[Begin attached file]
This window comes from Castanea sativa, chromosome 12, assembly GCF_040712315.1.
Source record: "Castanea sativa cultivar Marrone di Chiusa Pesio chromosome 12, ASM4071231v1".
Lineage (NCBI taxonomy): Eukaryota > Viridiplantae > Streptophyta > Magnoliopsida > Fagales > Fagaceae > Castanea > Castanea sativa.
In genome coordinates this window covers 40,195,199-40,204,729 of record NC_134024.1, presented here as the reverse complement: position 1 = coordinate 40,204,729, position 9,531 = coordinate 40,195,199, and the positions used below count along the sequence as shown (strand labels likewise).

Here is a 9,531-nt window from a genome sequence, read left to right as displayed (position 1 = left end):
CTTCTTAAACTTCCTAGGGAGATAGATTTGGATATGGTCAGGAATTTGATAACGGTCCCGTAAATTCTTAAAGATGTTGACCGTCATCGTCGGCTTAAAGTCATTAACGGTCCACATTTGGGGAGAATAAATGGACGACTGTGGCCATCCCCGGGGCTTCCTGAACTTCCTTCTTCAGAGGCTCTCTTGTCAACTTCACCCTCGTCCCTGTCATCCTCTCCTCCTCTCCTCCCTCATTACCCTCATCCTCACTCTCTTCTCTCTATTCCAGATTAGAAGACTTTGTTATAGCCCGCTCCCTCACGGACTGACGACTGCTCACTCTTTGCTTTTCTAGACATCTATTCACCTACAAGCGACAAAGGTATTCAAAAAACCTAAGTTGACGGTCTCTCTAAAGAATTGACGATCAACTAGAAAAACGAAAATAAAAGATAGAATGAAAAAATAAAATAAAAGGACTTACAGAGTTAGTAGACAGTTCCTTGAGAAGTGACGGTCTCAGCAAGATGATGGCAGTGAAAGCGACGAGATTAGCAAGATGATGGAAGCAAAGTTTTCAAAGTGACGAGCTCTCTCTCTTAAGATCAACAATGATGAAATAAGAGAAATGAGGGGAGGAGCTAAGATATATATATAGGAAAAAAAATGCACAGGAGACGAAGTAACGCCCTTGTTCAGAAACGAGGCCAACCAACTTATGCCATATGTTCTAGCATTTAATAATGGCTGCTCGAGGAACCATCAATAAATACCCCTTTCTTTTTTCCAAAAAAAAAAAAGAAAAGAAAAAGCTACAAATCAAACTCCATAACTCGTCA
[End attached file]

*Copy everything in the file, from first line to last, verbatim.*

This window comes from Castanea sativa, chromosome 12, assembly GCF_040712315.1.
Source record: "Castanea sativa cultivar Marrone di Chiusa Pesio chromosome 12, ASM4071231v1".
Lineage (NCBI taxonomy): Eukaryota > Viridiplantae > Streptophyta > Magnoliopsida > Fagales > Fagaceae > Castanea > Castanea sativa.
In genome coordinates this window covers 40,195,199-40,204,729 of record NC_134024.1, presented here as the reverse complement: position 1 = coordinate 40,204,729, position 9,531 = coordinate 40,195,199, and the positions used below count along the sequence as shown (strand labels likewise).

Here is a 9,531-nt window from a genome sequence, read left to right as displayed (position 1 = left end):
CTTCTTAAACTTCCTAGGGAGATAGATTTGGATATGGTCAGGAATTTGATAACGGTCCCGTAAATTCTTAAAGATGTTGACCGTCATCGTCGGCTTAAAGTCATTAACGGTCCACATTTGGGGAGAATAAATGGACGACTGTGGCCATCCCCGGGGCTTCCTGAACTTCCTTCTTCAGAGGCTCTCTTGTCAACTTCACCCTCGTCCCTGTCATCCTCTCCTCCTCTCCTCCCTCATTACCCTCATCCTCACTCTCTTCTCTCTATTCCAGATTAGAAGACTTTGTTATAGCCCGCTCCCTCACGGACTGACGACTGCTCACTCTTTGCTTTTCTAGACATCTATTCACCTACAAGCGACAAAGGTATTCAAAAAACCTAAGTTGACGGTCTCTCTAAAGAATTGACGATCAACTAGAAAAACGAAAATAAAAGATAGAATGAAAAAATAAAATAAAAGGACTTACAGAGTTAGTAGACAGTTCCTTGAGAAGTGACGGTCTCAGCAAGATGATGGCAGTGAAAGCGACGAGATTAGCAAGATGATGGAAGCAAAGTTTTCAAAGTGACGAGCTCTCTCTCTTAAGATCAACAATGATGAAATAAGAGAAATGAGGGGAGGAGCTAAGATATATATATAGGAAAAAAAATGCACAGGAGACGAAGTAACGCCCTTGTTCAGAAACGAGGCCAACCAACTTATGCCATATGTTCTAGCATTTAATAATGGCTGCTCGAGGAACCATCAATAAATACCCCTTTCTTTTTTCCAAAAAAAAAAAAGAAAAGAAAAAGCTACAAATCAAACTCCATAACTCGTCA